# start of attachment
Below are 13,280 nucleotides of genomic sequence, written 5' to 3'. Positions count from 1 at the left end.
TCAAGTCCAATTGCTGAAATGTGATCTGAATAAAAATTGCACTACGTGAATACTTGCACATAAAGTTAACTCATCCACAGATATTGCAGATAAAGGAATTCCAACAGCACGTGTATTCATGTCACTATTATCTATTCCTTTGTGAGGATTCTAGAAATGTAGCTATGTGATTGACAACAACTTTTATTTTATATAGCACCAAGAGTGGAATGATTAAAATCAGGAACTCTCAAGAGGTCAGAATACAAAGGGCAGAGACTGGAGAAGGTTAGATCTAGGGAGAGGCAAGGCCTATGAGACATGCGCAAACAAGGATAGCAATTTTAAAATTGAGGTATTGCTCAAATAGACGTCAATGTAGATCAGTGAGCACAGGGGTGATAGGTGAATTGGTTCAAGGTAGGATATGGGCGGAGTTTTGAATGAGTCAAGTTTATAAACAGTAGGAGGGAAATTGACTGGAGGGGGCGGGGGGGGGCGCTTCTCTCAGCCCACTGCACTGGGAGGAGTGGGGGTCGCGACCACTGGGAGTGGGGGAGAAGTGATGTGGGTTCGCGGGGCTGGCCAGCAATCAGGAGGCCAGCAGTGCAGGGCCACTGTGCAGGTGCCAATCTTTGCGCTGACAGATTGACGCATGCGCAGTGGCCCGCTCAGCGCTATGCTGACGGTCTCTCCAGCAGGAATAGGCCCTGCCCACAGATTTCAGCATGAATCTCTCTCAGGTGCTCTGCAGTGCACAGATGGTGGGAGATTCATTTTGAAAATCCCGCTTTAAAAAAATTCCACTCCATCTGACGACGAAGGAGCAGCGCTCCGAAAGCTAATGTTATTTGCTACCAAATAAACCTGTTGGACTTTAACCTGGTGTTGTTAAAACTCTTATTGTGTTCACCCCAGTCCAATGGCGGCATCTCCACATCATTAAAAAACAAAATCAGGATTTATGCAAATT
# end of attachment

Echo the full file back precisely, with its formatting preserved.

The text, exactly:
Below are 13,280 nucleotides of genomic sequence, written 5' to 3'. Positions count from 1 at the left end.
TCAAGTCCAATTGCTGAAATGTGATCTGAATAAAAATTGCACTACGTGAATACTTGCACATAAAGTTAACTCATCCACAGATATTGCAGATAAAGGAATTCCAACAGCACGTGTATTCATGTCACTATTATCTATTCCTTTGTGAGGATTCTAGAAATGTAGCTATGTGATTGACAACAACTTTTATTTTATATAGCACCAAGAGTGGAATGATTAAAATCAGGAACTCTCAAGAGGTCAGAATACAAAGGGCAGAGACTGGAGAAGGTTAGATCTAGGGAGAGGCAAGGCCTATGAGACATGCGCAAACAAGGATAGCAATTTTAAAATTGAGGTATTGCTCAAATAGACGTCAATGTAGATCAGTGAGCACAGGGGTGATAGGTGAATTGGTTCAAGGTAGGATATGGGCGGAGTTTTGAATGAGTCAAGTTTATAAACAGTAGGAGGGAAATTGACTGGAGGGGGCGGGGGGGGGCGCTTCTCTCAGCCCACTGCACTGGGAGGAGTGGGGGTCGCGACCACTGGGAGTGGGGGAGAAGTGATGTGGGTTCGCGGGGCTGGCCAGCAATCAGGAGGCCAGCAGTGCAGGGCCACTGTGCAGGTGCCAATCTTTGCGCTGACAGATTGACGCATGCGCAGTGGCCCGCTCAGCGCTATGCTGACGGTCTCTCCAGCAGGAATAGGCCCTGCCCACAGATTTCAGCATGAATCTCTCTCAGGTGCTCTGCAGTGCACAGATGGTGGGAGATTCATTTTGAAAATCCCGCTTTAAAAAAATTCCACTCCATCTGACGACGAAGGAGCAGCGCTCCGAAAGCTAATGTTATTTGCTACCAAATAAACCTGTTGGACTTTAACCTGGTGTTGTTAAAACTCTTATTGTGTTCACCCCAGTCCAATGGCGGCATCTCCACATCATTAAAAAACAAAATCAGGATTTATGCAAATT